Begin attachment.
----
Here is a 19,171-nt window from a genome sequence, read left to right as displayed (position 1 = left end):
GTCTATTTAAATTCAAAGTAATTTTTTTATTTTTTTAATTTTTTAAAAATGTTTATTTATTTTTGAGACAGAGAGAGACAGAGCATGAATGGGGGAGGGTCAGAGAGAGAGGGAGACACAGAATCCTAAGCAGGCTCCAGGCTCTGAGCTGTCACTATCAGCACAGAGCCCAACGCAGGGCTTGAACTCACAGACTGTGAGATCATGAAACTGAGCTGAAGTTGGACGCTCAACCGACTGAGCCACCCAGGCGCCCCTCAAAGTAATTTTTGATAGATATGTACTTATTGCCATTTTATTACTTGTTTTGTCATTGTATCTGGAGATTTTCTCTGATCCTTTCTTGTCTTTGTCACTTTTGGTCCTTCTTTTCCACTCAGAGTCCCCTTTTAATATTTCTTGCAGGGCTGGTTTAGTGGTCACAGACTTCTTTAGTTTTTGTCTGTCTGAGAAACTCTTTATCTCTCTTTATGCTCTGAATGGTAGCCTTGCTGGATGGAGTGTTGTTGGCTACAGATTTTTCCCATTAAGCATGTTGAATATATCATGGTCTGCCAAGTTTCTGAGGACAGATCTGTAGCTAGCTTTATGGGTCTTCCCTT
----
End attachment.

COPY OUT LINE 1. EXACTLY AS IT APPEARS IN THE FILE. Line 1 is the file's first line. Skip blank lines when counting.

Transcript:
Here is a 19,171-nt window from a genome sequence, read left to right as displayed (position 1 = left end):